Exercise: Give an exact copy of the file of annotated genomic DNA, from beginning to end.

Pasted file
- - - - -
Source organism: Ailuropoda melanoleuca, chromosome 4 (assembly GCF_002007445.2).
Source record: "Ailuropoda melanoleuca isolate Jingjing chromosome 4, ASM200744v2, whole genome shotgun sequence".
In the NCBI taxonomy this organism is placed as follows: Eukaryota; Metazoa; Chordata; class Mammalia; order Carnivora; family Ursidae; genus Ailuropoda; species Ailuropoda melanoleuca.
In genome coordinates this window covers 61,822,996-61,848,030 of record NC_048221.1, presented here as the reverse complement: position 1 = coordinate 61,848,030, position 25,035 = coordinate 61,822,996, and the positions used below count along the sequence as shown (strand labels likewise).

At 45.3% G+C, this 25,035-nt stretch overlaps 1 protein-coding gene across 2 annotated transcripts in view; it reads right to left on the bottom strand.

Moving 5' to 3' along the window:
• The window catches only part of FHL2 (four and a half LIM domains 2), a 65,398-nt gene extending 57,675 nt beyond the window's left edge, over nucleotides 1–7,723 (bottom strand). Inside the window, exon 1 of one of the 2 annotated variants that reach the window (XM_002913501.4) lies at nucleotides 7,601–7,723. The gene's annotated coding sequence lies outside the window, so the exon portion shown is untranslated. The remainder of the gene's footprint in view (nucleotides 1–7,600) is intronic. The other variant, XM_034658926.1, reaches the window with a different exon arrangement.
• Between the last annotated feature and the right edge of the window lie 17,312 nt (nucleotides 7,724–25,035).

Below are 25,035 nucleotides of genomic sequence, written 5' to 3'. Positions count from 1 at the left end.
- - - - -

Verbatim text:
Source organism: Ailuropoda melanoleuca, chromosome 4 (assembly GCF_002007445.2).
Source record: "Ailuropoda melanoleuca isolate Jingjing chromosome 4, ASM200744v2, whole genome shotgun sequence".
In the NCBI taxonomy this organism is placed as follows: Eukaryota; Metazoa; Chordata; class Mammalia; order Carnivora; family Ursidae; genus Ailuropoda; species Ailuropoda melanoleuca.
In genome coordinates this window covers 61,822,996-61,848,030 of record NC_048221.1, presented here as the reverse complement: position 1 = coordinate 61,848,030, position 25,035 = coordinate 61,822,996, and the positions used below count along the sequence as shown (strand labels likewise).

At 45.3% G+C, this 25,035-nt stretch overlaps 1 protein-coding gene across 2 annotated transcripts in view; it reads right to left on the bottom strand.

Moving 5' to 3' along the window:
• The window catches only part of FHL2 (four and a half LIM domains 2), a 65,398-nt gene extending 57,675 nt beyond the window's left edge, over nucleotides 1–7,723 (bottom strand). Inside the window, exon 1 of one of the 2 annotated variants that reach the window (XM_002913501.4) lies at nucleotides 7,601–7,723. The gene's annotated coding sequence lies outside the window, so the exon portion shown is untranslated. The remainder of the gene's footprint in view (nucleotides 1–7,600) is intronic. The other variant, XM_034658926.1, reaches the window with a different exon arrangement.
• Between the last annotated feature and the right edge of the window lie 17,312 nt (nucleotides 7,724–25,035).

Below are 25,035 nucleotides of genomic sequence, written 5' to 3'. Positions count from 1 at the left end.